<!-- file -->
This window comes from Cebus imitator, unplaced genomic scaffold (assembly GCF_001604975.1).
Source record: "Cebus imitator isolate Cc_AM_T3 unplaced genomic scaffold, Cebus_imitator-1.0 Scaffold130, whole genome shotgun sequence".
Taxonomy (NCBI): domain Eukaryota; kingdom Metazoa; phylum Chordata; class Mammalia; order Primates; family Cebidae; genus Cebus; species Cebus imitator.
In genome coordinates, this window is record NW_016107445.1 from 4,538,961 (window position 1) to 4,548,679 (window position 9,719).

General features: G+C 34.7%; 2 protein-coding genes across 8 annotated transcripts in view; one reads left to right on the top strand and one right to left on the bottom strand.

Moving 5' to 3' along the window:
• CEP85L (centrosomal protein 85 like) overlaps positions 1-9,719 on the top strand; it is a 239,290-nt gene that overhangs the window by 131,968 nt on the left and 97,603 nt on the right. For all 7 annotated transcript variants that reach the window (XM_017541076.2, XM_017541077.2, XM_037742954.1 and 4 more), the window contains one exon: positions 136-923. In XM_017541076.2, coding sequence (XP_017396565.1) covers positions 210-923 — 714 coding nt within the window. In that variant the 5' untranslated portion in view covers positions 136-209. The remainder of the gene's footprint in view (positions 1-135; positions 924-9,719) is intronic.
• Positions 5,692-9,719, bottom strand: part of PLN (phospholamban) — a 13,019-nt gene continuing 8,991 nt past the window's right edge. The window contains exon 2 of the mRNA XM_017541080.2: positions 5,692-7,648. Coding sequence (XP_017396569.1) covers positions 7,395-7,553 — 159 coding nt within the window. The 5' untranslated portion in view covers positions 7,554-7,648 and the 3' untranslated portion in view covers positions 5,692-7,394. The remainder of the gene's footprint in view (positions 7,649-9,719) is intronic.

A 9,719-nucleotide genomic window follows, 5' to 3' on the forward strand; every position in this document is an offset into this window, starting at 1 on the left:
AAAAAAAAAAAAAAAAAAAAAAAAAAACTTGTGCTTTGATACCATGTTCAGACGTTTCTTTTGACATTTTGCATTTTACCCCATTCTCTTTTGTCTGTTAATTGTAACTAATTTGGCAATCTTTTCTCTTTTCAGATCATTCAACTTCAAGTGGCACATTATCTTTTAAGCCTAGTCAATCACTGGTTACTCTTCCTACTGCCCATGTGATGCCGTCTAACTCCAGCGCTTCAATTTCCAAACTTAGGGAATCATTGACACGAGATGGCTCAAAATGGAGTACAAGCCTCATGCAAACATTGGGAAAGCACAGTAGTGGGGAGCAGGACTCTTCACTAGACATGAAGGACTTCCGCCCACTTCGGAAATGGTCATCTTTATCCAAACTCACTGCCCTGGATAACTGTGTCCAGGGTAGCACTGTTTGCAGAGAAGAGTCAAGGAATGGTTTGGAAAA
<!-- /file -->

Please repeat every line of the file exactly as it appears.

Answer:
This window comes from Cebus imitator, unplaced genomic scaffold (assembly GCF_001604975.1).
Source record: "Cebus imitator isolate Cc_AM_T3 unplaced genomic scaffold, Cebus_imitator-1.0 Scaffold130, whole genome shotgun sequence".
Taxonomy (NCBI): domain Eukaryota; kingdom Metazoa; phylum Chordata; class Mammalia; order Primates; family Cebidae; genus Cebus; species Cebus imitator.
In genome coordinates, this window is record NW_016107445.1 from 4,538,961 (window position 1) to 4,548,679 (window position 9,719).

General features: G+C 34.7%; 2 protein-coding genes across 8 annotated transcripts in view; one reads left to right on the top strand and one right to left on the bottom strand.

Moving 5' to 3' along the window:
• CEP85L (centrosomal protein 85 like) overlaps positions 1-9,719 on the top strand; it is a 239,290-nt gene that overhangs the window by 131,968 nt on the left and 97,603 nt on the right. For all 7 annotated transcript variants that reach the window (XM_017541076.2, XM_017541077.2, XM_037742954.1 and 4 more), the window contains one exon: positions 136-923. In XM_017541076.2, coding sequence (XP_017396565.1) covers positions 210-923 — 714 coding nt within the window. In that variant the 5' untranslated portion in view covers positions 136-209. The remainder of the gene's footprint in view (positions 1-135; positions 924-9,719) is intronic.
• Positions 5,692-9,719, bottom strand: part of PLN (phospholamban) — a 13,019-nt gene continuing 8,991 nt past the window's right edge. The window contains exon 2 of the mRNA XM_017541080.2: positions 5,692-7,648. Coding sequence (XP_017396569.1) covers positions 7,395-7,553 — 159 coding nt within the window. The 5' untranslated portion in view covers positions 7,554-7,648 and the 3' untranslated portion in view covers positions 5,692-7,394. The remainder of the gene's footprint in view (positions 7,649-9,719) is intronic.

A 9,719-nucleotide genomic window follows, 5' to 3' on the forward strand; every position in this document is an offset into this window, starting at 1 on the left:
AAAAAAAAAAAAAAAAAAAAAAAAAAACTTGTGCTTTGATACCATGTTCAGACGTTTCTTTTGACATTTTGCATTTTACCCCATTCTCTTTTGTCTGTTAATTGTAACTAATTTGGCAATCTTTTCTCTTTTCAGATCATTCAACTTCAAGTGGCACATTATCTTTTAAGCCTAGTCAATCACTGGTTACTCTTCCTACTGCCCATGTGATGCCGTCTAACTCCAGCGCTTCAATTTCCAAACTTAGGGAATCATTGACACGAGATGGCTCAAAATGGAGTACAAGCCTCATGCAAACATTGGGAAAGCACAGTAGTGGGGAGCAGGACTCTTCACTAGACATGAAGGACTTCCGCCCACTTCGGAAATGGTCATCTTTATCCAAACTCACTGCCCTGGATAACTGTGTCCAGGGTAGCACTGTTTGCAGAGAAGAGTCAAGGAATGGTTTGGAAAA